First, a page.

Working steadily to push Israel’s unemployment rates below 4% is Moshe Kahlon, Finance Minister, who saw a drop from 4.3% to 4.1% just one month ago, from June to July. While around 20% of the population lives below the poverty line, the economy seems to be fulfilling what it can – creating more jobs to supply citizens with income in hopes of “lifting people out of poverty”.
Unemployment rate around the world is at about 7%, and Israel falls 7th on the list of countries with low unemployment rates. Economic strategists tend to see unemployment rates below 4.8% as being “zero joblessness” and only six countries in the world are currently ranging below this, from Iceland at 2.7%, who places first on the list, to Germany at 3.9%. Other countries with low rates are Japan, Czech Republic, Korea and Mexico.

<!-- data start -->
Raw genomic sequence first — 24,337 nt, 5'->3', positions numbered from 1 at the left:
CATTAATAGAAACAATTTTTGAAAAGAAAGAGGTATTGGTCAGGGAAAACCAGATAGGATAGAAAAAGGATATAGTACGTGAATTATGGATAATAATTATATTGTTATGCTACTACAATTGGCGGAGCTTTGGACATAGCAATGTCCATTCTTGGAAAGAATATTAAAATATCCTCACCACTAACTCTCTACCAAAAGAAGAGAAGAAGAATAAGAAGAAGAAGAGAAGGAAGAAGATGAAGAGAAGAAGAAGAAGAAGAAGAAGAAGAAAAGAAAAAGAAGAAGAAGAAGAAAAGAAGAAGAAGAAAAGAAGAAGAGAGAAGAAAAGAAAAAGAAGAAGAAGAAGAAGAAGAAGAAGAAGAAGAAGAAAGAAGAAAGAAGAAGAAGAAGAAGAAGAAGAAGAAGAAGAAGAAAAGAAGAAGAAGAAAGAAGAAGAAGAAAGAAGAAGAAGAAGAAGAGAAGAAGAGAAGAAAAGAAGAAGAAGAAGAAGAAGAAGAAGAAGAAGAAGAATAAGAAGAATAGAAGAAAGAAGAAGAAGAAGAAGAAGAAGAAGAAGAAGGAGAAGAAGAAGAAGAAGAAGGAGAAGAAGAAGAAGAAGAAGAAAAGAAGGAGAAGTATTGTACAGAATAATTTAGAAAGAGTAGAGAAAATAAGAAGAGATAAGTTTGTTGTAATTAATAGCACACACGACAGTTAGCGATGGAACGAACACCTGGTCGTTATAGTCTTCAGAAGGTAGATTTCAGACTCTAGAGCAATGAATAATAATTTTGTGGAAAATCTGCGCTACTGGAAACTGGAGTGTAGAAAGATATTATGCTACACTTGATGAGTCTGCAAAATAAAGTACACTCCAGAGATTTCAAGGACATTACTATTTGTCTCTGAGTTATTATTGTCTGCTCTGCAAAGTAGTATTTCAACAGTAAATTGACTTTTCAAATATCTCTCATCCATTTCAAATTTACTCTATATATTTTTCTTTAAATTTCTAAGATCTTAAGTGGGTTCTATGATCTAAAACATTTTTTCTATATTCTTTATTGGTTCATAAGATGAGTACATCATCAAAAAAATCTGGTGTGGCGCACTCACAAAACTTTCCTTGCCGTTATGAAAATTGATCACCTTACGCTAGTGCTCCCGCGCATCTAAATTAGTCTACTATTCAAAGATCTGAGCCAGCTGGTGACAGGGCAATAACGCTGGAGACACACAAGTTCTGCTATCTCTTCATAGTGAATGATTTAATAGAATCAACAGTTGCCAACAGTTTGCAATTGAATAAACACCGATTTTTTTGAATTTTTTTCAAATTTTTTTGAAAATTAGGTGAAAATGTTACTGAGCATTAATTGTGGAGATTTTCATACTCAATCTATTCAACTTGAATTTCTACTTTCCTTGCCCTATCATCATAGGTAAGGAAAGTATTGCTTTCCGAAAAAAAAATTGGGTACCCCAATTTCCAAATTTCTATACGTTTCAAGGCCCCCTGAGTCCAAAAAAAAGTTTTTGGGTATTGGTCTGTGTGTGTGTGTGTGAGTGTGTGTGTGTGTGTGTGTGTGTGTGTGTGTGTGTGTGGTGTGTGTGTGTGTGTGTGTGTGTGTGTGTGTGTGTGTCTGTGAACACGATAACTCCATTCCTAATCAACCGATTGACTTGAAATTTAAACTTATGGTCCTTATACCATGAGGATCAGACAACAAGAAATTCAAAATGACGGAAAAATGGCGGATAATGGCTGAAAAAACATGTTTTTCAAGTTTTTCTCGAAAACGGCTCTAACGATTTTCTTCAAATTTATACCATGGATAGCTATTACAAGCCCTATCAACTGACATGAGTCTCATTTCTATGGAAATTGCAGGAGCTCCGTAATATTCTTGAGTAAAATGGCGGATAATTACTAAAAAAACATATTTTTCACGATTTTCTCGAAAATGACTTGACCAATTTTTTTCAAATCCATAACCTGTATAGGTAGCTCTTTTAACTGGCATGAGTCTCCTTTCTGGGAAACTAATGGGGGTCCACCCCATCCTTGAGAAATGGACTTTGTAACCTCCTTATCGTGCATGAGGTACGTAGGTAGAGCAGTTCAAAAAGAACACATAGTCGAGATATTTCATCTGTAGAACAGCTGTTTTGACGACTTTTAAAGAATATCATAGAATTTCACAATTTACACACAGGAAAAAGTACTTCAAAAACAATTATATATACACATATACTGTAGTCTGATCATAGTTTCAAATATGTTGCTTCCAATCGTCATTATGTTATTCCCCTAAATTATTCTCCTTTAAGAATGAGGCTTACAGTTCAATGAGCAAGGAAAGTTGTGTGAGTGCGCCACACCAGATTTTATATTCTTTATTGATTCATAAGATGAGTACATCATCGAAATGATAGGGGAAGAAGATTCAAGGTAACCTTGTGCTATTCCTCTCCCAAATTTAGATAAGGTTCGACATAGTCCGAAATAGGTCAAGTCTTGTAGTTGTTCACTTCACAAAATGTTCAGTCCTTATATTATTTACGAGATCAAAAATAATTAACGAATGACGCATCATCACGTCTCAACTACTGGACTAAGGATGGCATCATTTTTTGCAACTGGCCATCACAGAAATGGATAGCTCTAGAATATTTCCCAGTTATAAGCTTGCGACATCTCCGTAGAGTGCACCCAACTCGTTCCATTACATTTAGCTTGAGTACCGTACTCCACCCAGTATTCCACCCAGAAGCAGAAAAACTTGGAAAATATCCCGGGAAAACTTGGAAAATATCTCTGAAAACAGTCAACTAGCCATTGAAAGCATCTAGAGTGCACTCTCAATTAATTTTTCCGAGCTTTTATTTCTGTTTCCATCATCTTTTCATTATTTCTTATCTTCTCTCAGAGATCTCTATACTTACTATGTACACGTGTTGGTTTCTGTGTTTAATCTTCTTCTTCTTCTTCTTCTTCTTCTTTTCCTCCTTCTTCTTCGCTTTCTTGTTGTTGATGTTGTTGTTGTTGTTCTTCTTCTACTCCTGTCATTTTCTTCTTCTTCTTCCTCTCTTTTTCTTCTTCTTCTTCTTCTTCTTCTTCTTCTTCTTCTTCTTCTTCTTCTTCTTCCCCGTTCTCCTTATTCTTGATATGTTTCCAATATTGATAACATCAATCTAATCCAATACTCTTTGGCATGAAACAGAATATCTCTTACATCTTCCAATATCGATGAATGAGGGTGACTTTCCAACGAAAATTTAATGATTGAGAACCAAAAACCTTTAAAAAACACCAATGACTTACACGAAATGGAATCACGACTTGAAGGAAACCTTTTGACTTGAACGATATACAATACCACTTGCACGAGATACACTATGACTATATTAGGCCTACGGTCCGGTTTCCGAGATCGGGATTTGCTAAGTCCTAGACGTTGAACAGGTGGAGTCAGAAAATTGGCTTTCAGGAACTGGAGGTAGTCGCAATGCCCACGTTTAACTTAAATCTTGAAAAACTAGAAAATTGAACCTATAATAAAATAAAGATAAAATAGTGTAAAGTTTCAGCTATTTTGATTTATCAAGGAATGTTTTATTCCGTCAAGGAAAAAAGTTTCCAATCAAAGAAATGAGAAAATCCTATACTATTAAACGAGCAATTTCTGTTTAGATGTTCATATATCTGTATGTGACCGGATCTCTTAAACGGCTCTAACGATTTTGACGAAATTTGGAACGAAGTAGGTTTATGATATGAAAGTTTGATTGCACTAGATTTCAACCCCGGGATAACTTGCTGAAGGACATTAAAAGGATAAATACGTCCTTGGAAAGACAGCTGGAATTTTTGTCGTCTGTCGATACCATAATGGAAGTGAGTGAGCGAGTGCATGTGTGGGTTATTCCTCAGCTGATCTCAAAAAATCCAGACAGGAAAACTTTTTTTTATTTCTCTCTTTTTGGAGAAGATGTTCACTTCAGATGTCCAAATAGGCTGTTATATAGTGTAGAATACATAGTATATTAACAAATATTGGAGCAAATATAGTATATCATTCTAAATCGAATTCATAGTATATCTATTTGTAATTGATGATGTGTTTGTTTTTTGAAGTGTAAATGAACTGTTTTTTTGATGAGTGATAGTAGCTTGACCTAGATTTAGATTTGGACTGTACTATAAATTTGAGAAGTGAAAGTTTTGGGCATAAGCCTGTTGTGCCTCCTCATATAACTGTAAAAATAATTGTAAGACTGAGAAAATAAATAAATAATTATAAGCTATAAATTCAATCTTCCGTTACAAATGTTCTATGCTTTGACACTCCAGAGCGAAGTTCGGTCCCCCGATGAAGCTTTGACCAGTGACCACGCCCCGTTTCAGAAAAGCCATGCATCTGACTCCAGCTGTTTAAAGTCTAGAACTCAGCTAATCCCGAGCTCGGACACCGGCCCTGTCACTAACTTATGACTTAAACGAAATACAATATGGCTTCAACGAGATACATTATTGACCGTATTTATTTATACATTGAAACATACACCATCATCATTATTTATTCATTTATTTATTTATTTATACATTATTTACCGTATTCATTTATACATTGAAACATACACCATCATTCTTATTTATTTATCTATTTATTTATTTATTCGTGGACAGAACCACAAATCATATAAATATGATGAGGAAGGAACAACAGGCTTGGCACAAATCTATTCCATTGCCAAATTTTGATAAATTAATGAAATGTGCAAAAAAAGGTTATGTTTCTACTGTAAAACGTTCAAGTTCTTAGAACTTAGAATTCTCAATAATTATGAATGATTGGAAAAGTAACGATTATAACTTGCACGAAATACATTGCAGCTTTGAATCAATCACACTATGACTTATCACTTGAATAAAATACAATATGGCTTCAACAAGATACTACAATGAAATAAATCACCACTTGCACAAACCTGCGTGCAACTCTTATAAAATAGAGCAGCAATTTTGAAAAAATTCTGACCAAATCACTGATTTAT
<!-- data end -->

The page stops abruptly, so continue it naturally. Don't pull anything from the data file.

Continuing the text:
By economic standards, less unemployment means more income, more consumer spending, and better quality of life. As unemployment rates in Israel continue to fall as the government invests in factories, companies, startups and hi tech with the aim of creating more jobs. While it might not be felt on a wide scale, there is something hopeful which lies in a deeply developing economy like that in Israel.